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Steven Finn was denied Graeme Smith's wicket when Umpire Steve Davis signalled dead ball after the bowler disturbed the stumps at the non-striker's end. Was he right?
No specific Law dictates that a bowler should be penalised for accidentally disturbing the stumps at the non-striker's end, and Finn is one of a number of bowlers down the years who have regularly done so, as they attempt to get as close to the stumps as possible to deliver the ball. Rarely has dead ball been called on such occasions.
However, Umpire Davis chose to apply Law 23.4(b)(vi) which states that either umpire should call and signal dead ball when: “The striker is distracted by any noise or movement or in any other way while he is preparing to receive, or receiving a delivery. This shall apply whether the source of the distraction is within the game or outside it. The ball shall not count as one of the over.”
Jeff Crowe, ICC Match Referee, confirmed to MCC that Finn had broken the wicket at least three times prior to this specific incident. Both batsmen complained that it was a distraction and Finn was told to move over. The umpires decided that if it happened again they would call dead ball. It did and so Davis called it under 23.4(b)(vi).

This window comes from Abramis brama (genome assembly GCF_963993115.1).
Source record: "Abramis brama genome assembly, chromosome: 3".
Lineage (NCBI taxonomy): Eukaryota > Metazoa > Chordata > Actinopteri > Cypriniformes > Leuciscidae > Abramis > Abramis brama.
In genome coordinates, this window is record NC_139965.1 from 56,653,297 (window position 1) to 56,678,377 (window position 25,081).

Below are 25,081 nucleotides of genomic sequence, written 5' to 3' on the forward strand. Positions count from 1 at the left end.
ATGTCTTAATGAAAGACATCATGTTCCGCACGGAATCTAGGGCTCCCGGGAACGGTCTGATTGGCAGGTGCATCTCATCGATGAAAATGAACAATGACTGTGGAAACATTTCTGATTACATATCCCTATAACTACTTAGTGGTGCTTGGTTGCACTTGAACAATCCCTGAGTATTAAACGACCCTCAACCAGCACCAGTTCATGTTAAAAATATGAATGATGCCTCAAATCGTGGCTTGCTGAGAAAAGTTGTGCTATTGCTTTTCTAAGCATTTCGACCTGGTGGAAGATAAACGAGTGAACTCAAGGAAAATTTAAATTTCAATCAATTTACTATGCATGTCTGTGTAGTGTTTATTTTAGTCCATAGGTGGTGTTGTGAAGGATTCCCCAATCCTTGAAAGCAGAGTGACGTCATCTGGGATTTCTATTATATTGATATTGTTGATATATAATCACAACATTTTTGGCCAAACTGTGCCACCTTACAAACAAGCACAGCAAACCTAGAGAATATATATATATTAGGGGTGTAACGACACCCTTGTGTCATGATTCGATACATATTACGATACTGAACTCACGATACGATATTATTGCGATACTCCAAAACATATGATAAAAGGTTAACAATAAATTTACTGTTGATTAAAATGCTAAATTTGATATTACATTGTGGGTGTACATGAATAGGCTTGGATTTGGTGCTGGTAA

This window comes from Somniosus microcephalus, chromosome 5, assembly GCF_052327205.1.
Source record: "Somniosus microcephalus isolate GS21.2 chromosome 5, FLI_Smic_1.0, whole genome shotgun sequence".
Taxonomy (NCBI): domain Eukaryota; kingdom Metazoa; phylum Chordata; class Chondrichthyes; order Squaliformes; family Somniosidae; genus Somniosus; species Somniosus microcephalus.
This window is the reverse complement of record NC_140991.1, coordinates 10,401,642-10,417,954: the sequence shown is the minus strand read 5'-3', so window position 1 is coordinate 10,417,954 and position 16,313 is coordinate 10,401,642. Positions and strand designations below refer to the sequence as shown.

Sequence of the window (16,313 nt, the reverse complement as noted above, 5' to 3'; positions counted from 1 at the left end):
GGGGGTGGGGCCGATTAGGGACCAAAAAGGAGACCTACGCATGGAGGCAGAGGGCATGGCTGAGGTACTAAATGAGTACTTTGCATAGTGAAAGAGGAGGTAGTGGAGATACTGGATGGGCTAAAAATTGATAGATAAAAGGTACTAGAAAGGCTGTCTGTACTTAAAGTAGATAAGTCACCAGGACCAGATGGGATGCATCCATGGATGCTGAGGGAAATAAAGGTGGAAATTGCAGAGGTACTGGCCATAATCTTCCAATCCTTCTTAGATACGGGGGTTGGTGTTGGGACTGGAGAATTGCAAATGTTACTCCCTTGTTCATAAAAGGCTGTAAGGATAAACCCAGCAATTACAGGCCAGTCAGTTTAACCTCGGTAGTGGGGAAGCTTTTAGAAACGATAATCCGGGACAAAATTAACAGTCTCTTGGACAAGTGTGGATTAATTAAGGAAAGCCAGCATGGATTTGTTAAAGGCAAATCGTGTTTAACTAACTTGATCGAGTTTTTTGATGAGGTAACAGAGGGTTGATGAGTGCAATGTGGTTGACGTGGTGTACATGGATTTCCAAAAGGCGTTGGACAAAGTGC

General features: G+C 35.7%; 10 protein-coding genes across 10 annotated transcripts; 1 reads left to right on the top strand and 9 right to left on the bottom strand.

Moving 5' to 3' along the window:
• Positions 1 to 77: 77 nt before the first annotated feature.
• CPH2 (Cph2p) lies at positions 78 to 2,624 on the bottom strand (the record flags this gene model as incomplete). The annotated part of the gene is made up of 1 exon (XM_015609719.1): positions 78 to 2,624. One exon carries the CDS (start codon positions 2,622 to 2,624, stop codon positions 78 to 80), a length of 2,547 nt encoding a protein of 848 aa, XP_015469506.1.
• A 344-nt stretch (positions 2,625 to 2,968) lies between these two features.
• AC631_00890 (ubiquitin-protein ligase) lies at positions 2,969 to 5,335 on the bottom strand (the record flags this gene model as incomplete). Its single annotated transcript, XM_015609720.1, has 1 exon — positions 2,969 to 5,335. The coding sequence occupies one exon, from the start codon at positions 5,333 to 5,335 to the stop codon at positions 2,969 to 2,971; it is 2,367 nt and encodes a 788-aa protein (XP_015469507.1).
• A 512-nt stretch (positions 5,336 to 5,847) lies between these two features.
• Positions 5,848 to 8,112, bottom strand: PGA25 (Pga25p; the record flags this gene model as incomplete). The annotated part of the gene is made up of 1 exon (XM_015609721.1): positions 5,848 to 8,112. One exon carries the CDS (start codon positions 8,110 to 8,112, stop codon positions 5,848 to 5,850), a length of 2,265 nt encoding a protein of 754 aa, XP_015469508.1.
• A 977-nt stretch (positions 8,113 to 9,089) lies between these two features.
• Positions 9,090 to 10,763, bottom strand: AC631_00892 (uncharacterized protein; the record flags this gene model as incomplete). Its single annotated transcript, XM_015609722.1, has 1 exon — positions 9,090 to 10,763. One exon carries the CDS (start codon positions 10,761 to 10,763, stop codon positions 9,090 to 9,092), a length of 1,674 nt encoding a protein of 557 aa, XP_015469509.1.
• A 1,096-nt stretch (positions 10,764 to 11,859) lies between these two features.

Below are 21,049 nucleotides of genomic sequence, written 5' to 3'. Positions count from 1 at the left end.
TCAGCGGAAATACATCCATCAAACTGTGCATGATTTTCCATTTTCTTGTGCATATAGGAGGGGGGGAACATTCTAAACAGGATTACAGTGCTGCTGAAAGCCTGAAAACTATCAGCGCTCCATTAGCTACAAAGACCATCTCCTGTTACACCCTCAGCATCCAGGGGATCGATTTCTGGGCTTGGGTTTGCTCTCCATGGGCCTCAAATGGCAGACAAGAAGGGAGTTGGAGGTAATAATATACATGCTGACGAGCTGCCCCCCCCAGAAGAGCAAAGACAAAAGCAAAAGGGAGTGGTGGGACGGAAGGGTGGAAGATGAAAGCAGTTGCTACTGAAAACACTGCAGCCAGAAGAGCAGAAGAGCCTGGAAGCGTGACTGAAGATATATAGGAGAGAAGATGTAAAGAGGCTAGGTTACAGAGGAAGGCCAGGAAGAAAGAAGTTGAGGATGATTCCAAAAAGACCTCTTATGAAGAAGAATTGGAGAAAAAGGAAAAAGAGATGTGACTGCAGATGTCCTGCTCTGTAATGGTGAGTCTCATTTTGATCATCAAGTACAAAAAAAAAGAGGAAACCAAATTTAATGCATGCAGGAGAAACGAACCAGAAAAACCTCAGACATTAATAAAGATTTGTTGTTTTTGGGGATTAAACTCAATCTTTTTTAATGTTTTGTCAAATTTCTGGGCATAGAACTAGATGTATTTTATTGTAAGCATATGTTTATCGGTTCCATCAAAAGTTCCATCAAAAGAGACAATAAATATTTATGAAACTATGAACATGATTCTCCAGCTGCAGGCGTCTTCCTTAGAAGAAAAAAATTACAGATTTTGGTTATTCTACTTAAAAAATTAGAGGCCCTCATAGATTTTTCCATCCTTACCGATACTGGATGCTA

Law 23.4(b)(iv) states that the umpire should call dead ball if “one or both bails fall from the striker’s wicket before the striker has had the opportunity of playing the ball.” By referring only to the striker’s wicket in that section, it follows that it should not automatically become a dead ball if the wicket at the bowler’s end is disturbed.
Whether the batsman is distracted – or indeed has time to be distracted – is a moot point. Smith hit two subsequent balls for four when Finn had broken the wicket but the runs were disallowed as dead ball had been called. If the striker really feels he is distracted, he can try to pull away and make no attempt to play the ball, although this may not always be possible with a fast bowler like Finn.
A precedent may have been set but it remains to be seen whether dead ball will be called on each occasion that this happens for the remainder of the match. Unlike some other Laws, there is no specified warning procedure for this situation. MCC’s Laws sub-committee will discuss the matter at its next meeting and will work closely with ICC on issuing guidance to umpires.
Of course, what the Umpire feels is distracting to the batsman is entirely subjective, but Davis was within his rights to signal dead ball if he was sure that Smith was indeed distracted.